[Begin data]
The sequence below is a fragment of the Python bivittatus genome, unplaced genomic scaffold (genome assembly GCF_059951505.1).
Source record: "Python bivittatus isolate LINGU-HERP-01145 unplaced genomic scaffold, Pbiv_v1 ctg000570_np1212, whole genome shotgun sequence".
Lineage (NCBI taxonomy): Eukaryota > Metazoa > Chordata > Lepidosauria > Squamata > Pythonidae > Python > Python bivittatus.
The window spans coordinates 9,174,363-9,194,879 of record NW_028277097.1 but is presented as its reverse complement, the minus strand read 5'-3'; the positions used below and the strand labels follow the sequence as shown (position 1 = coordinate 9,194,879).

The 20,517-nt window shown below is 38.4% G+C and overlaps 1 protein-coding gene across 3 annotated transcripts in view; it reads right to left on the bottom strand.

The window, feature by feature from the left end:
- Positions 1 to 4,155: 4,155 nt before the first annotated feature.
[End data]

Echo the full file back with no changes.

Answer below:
The sequence below is a fragment of the Python bivittatus genome, unplaced genomic scaffold (genome assembly GCF_059951505.1).
Source record: "Python bivittatus isolate LINGU-HERP-01145 unplaced genomic scaffold, Pbiv_v1 ctg000570_np1212, whole genome shotgun sequence".
Lineage (NCBI taxonomy): Eukaryota > Metazoa > Chordata > Lepidosauria > Squamata > Pythonidae > Python > Python bivittatus.
The window spans coordinates 9,174,363-9,194,879 of record NW_028277097.1 but is presented as its reverse complement, the minus strand read 5'-3'; the positions used below and the strand labels follow the sequence as shown (position 1 = coordinate 9,194,879).

The 20,517-nt window shown below is 38.4% G+C and overlaps 1 protein-coding gene across 3 annotated transcripts in view; it reads right to left on the bottom strand.

The window, feature by feature from the left end:
- Positions 1 to 4,155: 4,155 nt before the first annotated feature.